CCP Virus, coronavirus, COVID 19, education, Im-Politic, math, NAEP, National Assessment of Educational Progress, National Education Association, reading, remote learning, school closings, school reopenings, schools, teachers unions, Wuhan virus
Although a strong nation-wide consensus has now emerged that CCP Virus-related school closings exerted a devastating and perhaps irreversible effect on the education of America’s children, and even that most of the country’s schools stayed partly or fully shut way too long, one group apparently begs to differ: America’s teachers, or at least one of their major unions.
And their views of course matter greatly because of the major influence they wield over Democratic Party politicians.
But data contained in the just-released latest edition of the U.S. Department of Education’s “nation’s report card” on pupils’ proficiency in key subjects clash loudly with the claim by the National Education Association that “no clear conclusions can be drawn between states and cities that reopened schools sooner than others.”
I haven’t checked all the scores for the thousands of U.S. school districts. What I have done is look into the state-by-state statistics. And they contain strong evidence that overall, those states that reopened schools earlier and more completely saw considerably better learning results than those taking a more cautious approach.
Specifically, I took a list of the ten earliest reopeners and ten latest reopeners as compiled by this “Business Intelligence Platform for School and Community Life,” and then examined the scores they received from that national report card – officially known as the National Assessment of Educational Progress (NAEP). I focused on the four measures that received the most attention in the press release announcing the NAEP results – fourth grade reading and math scores in 2019 (just before the pandemic’s arrival) and 2022, and their counterparts for eighth grade reading and math.
And for the best gauges of the impact of school closings, I used the NAEP’s numbers on how each state’s scores in those four subjects compared with the national averages for those two years. That is, I examined whether between 2019 and 2022, the math and reading scores registered by the state’s fourth and eighth graders improved or worsened versus the national averages (which themselves fell).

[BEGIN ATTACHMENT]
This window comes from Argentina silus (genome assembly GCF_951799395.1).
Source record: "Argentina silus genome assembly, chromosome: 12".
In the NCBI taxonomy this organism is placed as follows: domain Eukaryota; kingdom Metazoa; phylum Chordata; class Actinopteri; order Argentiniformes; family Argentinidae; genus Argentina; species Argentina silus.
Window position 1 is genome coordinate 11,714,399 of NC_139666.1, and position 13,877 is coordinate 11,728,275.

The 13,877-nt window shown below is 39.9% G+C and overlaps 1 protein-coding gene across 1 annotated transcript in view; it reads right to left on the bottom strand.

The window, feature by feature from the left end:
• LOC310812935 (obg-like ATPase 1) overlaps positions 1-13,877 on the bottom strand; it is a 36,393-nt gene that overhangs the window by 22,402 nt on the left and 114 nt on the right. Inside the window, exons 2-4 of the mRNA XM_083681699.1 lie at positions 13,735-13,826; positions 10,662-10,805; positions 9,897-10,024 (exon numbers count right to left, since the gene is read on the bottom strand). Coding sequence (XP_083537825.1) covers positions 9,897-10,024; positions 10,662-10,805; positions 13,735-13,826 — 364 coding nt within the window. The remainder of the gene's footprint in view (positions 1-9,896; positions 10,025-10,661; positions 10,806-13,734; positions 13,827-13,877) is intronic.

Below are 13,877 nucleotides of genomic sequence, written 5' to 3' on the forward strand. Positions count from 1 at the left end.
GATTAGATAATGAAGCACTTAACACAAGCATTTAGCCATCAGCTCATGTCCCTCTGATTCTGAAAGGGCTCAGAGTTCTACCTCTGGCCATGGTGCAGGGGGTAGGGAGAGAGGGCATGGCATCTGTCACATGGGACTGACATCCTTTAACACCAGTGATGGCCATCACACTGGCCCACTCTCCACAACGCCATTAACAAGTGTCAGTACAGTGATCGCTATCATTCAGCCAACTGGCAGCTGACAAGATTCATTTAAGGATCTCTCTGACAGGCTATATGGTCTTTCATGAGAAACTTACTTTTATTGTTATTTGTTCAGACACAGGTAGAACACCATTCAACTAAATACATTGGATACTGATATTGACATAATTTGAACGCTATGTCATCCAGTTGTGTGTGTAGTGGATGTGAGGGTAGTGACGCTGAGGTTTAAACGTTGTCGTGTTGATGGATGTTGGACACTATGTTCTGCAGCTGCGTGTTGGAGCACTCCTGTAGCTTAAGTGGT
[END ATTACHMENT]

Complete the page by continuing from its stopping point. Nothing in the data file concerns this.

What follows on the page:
This method says nothing about which states’ scores were best or worst in absolute terms for either year – because that metric can’t reveal anything about the impact of school closing and reopening policies. In fact, several states that remained leaders in all four student categories, with results above the national averages for both years, moved closer to those (lower) national averages between 2019 and 2022. To me, that’s a clear sign that during a period of severe CCP Virus-related challenges, their performance deteriorated. And several states that remained serious laggards also closed the gaps with the national averages, which justifies in my view concluding that their educational performance improved during this period.
And here’s what I found.
Of the ten states that reopened earliest and most completely, three saw improved student scores compared with the national average on all four fronts: Florida, Texas, and Louisiana. Interestingly, in the ten-state group whose approach was extremely cautious, three states achieved such success as well: California, Hawaii, and Illinois.
But five of the earliest reopening states recorded relative improvement in three of the four categories: Wyoming, Arkansas, South Dakota. Utah, and Montana. Only one of the latest reopening states could make this claim: Washington.
Similarly, among the earliest reopening states, two achieved improvement versus the national average in two student categories: Nebraska and North Dakota. Among the latest reopening states, only one compiled this record: Nevada.
But here’s where the results get especially revealing. Nebraska and North Dakota were the worst performing of the earliest reopening states. But five (fully half) of the latest reopening states performed worse than them. They were Maryland and New Jersey, where three of the four student groups’ performances slumped compared with the national averages; and Oregon, New Mexico, and Massachusetts, in which relative decline took place in all four student groups.
As I’ve noted previously, many states are big, diverse places, and especially for those whose student populations are heavily dominated by one or two big cities, district-by-district analyses will be needed.
One such academic effort reported such results recently, and seems to have reached mixed conclusions. On the one hand, the researchers at a Harvard University-Stanford University collaboration called the “Education Recovery Scorecard” observe that “Within states, achievement losses were larger in districts that spent more time in remote instruction during 2020-21.” On the other, they state that “school closures do not appear to be the primary factor driving achievement losses.”
But more such work clearly needs to be done, since the Harvard-Stanford team had only collected results from 29 states.
In the meantime, though, the National Education Association looks off-base in its attempt to absolve lengthy school closings of any blame for the academic losses suffered by the nation’s school children. So just as war-fighting strategy may be too important to be left to the generals, school closing strategy during pandemics may be too important to be left to the teachers’ unions.